MIDDLETOWN, Conn. –
September is Suicide Prevention and Awareness Month and Connecticut’s Home Team has enlisted a new group of warriors to lead the charge against suicide. The group, 19 service members and civilian staff of the Connecticut National Guard, participated in an Applied Suicide Intervention Skills Training, or ASIST, class held at the Maj. Gen. Maurice Rose Armed Forces Reserve Center, to equip themselves for this fight.
ASIST is a two day program created by LivingWorks. According to their website, the program “teaches participants to provide a skilled intervention and develop a collaborative safety plan to keep someone safe and alive”. ASIST teaches attendees how to identify the warning signs that someone is going to commit suicide, how to properly communicate with an at risk person when making an intervention, and how to make, and follow through with, a safety plan to get an at risk individual help. Additionally, the program also teaches attendees what professional resources are at their disposal and aims to break the larger stigma related to mental health problems and suicide.
The class, led by Connecticut National Guard Risk Reduction Coordinator Jennifer Visone and Massachusetts National Guard Risk Reduction Coordinator Teresa Stratoberdha, first began with discussions on suicide and later had attendees attempting to make an intervention with the instructors role playing as at risk individuals. These role play sessions aim to prepare members of the Connecticut National Guard to effectively communicate with those struggling with suicidal ideations and talk those afflicted off the ledge.
“[The class is] learning the basic model, the PAL model, pathway for assisting life, and how to go through and check," said Visone. They’re staying in sync with the person at risk and making sure they are asking the right questions, and hearing their story.”
While both the Connecticut Army National Guard and Connecticut Air National Guard have their own dedicated suicide prevention programs, ASIST is an additional tool in the toolbox, one that has proven to bolster the confidence of it’s attendees when intervening.
According to a study on the Centre for Suicide Prevention’s website, 88% participants of the course that were polled felt more confident to help someone contemplating suicide and 91% of participants felt more prepared. Additionally, according to the Suicide Prevention Resource Center’s website, data from monitored phone calls from suicidal individuals to a suicide crisis help hotline showed that callers felt “less depressed, less suicidal, less overwhelmed” by the end of their phone calls when talking to counselors that had ASIST training compared to those who did not.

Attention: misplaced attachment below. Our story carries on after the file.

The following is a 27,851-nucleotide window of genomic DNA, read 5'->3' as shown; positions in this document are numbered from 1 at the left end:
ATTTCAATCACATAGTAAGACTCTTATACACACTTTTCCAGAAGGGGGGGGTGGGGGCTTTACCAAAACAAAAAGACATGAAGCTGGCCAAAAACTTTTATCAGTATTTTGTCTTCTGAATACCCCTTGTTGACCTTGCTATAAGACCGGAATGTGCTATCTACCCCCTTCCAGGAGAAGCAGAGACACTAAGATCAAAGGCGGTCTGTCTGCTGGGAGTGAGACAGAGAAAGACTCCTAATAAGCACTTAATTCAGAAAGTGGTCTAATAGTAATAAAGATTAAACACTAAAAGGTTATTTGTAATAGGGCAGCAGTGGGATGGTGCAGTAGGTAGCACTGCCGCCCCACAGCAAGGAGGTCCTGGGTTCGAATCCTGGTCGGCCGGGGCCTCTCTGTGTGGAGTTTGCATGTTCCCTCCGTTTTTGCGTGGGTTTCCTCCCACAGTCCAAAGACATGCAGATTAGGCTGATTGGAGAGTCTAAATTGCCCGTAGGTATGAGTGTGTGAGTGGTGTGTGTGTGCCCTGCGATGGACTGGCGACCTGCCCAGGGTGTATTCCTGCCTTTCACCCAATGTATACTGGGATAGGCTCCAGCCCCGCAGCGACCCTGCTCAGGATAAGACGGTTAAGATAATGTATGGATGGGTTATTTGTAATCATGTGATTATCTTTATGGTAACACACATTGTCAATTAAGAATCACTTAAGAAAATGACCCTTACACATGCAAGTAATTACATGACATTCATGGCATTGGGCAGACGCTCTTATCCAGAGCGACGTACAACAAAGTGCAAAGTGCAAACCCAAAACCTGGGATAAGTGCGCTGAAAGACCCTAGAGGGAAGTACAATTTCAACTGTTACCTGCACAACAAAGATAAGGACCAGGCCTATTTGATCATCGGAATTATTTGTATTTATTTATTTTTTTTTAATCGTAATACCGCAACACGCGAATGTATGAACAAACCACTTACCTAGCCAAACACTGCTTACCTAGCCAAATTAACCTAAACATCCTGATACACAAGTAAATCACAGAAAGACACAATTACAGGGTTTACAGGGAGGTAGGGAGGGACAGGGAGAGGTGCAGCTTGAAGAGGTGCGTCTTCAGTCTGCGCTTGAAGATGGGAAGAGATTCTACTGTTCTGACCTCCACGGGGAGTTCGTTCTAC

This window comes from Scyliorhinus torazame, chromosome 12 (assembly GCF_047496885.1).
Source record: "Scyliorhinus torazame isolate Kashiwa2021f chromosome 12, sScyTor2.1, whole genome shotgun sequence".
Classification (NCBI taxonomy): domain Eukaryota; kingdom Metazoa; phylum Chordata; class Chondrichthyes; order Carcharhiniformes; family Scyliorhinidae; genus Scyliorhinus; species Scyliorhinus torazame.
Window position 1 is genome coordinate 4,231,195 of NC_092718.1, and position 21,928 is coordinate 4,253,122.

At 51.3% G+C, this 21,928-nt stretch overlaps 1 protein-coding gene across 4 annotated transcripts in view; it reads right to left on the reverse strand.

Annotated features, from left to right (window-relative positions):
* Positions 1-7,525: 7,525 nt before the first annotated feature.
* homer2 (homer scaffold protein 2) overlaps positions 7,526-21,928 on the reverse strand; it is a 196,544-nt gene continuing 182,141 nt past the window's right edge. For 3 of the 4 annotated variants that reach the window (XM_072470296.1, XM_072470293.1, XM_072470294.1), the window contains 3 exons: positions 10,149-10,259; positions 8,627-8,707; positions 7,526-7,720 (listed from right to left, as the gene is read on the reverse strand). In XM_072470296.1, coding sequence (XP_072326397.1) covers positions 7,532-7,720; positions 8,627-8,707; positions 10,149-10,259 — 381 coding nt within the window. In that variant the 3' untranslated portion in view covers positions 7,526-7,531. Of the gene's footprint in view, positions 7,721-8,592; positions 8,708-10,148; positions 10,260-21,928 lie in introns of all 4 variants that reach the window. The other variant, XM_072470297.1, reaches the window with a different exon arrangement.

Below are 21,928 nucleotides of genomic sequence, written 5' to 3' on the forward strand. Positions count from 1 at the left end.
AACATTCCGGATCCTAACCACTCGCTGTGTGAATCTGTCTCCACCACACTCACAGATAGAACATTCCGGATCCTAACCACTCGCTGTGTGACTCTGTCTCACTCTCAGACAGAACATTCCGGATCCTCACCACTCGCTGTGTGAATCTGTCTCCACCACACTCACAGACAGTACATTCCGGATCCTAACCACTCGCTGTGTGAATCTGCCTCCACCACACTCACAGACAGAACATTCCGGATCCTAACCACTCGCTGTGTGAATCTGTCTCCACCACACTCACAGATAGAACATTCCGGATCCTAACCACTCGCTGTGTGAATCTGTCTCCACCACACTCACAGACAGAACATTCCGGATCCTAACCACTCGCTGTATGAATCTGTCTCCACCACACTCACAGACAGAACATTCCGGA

“ [Ask, Care, Escort, or ACE; a suicide intervention process introduced by the U.S. Army] is definitely just the introduction how to ask about suicide," explained Visone. “Compared to ASIST, where you are actually taking on the caregiver role and going through a safety plan with your person at risk. The ASIST model helps because they [the class] get to do that roleplay, where they take on the role of the caregiver and somebody else takes on the role of the person at risk. They get to go through the entire process. The ASIST model provides more in-depth training on how to ask questions, what to ask, how to reinforce things that the person at risk is telling you. It really focuses on that listening piece and getting to hear their story, to figure out why, what the underlying issues really are as why they’re feeling the way they’re feeling, to maybe help before it gets to a crisis situation.”
If you are contemplating suicide, please reach out by dialing 988 to reach the Suicide and Crisis Lifeline. Additionally, if you are a service member, you can also reach out to the Military Crisis Line at 1-800-273-8255, followed by pressing one, or to Connecticut National Guard Behavioral Health Team Careline at 855-800-0120.